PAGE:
Harris recalls being suddenly assigned to host two corporate CEOs on a high-stakes junket to San Francisco, a mission for which he was woefully unprepared at 23. Halfway through the first-class flight west, he turned to the two industry titans and admitted that he didn't have a clue about what he was doing.
"It really helped me a lot because they taught me and they had a great time," he says.
By day, Harris was a straight arrow; by night, he was carefully exploring the gay bars wherever he found himself: Dallas, New York, Washington, D.C. It was the height of the disco era. Although Harris loved the nightlife, it didn't love him back.
"One of the group used to jokingly refer to me as such a Mary Tyler Moore-type of person, and that was from my Southern upbringing," he says. "Everybody wanted me to be their little brother; they wanted me as a friend. I don't know if it was the angels protecting me but a lot of these men that I would have jumped at the chance to be intimate with later died [of AIDS]."
"I was basically still trying to be Mr. All-American who just happened to be gay; I mean, the things that I was interested in sports, the theater and dating I wanted it to be romantic. And I kept getting messages like, hey, you don't get to be romantic in this life. I just could not believe it was all about sex."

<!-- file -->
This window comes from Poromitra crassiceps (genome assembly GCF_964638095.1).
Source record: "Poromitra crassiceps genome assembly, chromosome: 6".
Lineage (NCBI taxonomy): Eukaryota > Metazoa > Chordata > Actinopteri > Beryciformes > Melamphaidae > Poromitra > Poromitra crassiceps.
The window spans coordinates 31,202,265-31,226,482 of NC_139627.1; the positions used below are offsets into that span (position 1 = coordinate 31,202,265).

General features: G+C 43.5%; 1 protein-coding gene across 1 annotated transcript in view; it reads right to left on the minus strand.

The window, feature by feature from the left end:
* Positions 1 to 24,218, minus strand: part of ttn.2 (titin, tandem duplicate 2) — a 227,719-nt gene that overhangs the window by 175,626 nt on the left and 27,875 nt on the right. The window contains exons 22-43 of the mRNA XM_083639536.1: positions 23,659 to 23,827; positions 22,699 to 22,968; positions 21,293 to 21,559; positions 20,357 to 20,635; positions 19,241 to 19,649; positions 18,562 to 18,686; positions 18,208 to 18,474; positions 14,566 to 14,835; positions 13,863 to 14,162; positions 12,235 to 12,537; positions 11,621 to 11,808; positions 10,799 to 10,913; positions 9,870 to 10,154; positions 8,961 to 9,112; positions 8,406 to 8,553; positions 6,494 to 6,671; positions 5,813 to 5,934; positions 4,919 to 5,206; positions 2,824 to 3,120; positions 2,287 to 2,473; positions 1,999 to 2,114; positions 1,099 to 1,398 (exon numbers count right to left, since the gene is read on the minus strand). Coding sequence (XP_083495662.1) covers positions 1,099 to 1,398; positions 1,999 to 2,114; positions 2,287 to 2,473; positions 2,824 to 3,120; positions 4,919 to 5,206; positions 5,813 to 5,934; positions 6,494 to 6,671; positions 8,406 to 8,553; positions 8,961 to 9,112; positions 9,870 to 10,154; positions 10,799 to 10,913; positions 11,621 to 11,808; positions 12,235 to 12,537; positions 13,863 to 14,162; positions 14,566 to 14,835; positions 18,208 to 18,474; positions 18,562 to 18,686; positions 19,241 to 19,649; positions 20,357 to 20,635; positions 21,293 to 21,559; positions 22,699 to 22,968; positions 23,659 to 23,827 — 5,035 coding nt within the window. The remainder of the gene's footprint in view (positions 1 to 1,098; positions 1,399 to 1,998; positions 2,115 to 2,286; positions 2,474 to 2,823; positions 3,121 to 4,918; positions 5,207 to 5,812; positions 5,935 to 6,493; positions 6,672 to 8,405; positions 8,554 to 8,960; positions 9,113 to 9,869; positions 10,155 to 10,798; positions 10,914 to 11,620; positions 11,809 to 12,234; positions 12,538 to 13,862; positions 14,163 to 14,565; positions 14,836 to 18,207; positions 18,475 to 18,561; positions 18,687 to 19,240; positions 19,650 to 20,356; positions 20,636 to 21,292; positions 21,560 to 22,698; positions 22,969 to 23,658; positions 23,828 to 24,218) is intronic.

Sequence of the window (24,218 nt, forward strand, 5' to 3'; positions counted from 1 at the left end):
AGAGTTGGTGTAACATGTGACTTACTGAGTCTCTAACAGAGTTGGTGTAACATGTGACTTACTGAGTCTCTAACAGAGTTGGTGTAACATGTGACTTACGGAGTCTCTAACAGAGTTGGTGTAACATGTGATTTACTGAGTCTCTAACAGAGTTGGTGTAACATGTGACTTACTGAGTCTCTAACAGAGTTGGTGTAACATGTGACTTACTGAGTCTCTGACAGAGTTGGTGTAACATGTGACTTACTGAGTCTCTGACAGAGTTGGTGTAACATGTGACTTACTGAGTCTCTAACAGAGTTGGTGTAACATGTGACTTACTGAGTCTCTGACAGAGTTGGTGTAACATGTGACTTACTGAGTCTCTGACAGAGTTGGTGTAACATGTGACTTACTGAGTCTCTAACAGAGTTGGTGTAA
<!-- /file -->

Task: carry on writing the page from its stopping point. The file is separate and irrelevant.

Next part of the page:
The high life did offer temporary relief from chronic depression, but at a heavy cost. Shortly after his 1990 suicide attempt, Harris sobered up, moved to Atlanta and began writing a fictionalized account of his life as a gay black man. When his manuscript for Invisible Life elicited no response from New York publishers, he published it himself and shrewdly placed it in beauty parlors and bookstores where he knew he would find an audience for his thoroughly modern romances.
"Some people can't understand women going crazy over me at my signings, almost like a rock star, knowing my sexuality. I think it's because they know my heart and we've been through a lot of the same things together."
Harris applauds the recent Supreme Court ruling on gay rights and the growing acceptance of gay marriage.
"I think that the move by the Supreme Court is a real relief. I just hope that people will take it slow. Sometimes so much injury can be done when people feel they are being forced to do something or accept something. I think it's hard for straight people to understand what it's like to be gay, but I think more of them are willing to open their minds about the individuals."
If he could, would he change his sexual preference? "No. Ask me that three or four years ago, it might have been different. If a genie came and granted me a wish of not being gay, would I take it? Yes, if it was a genie, because that would be fantasy. If God came, I would say no because that is obviously the way he wanted me."
Jay MacDonald is a professional writer based in Mississippi.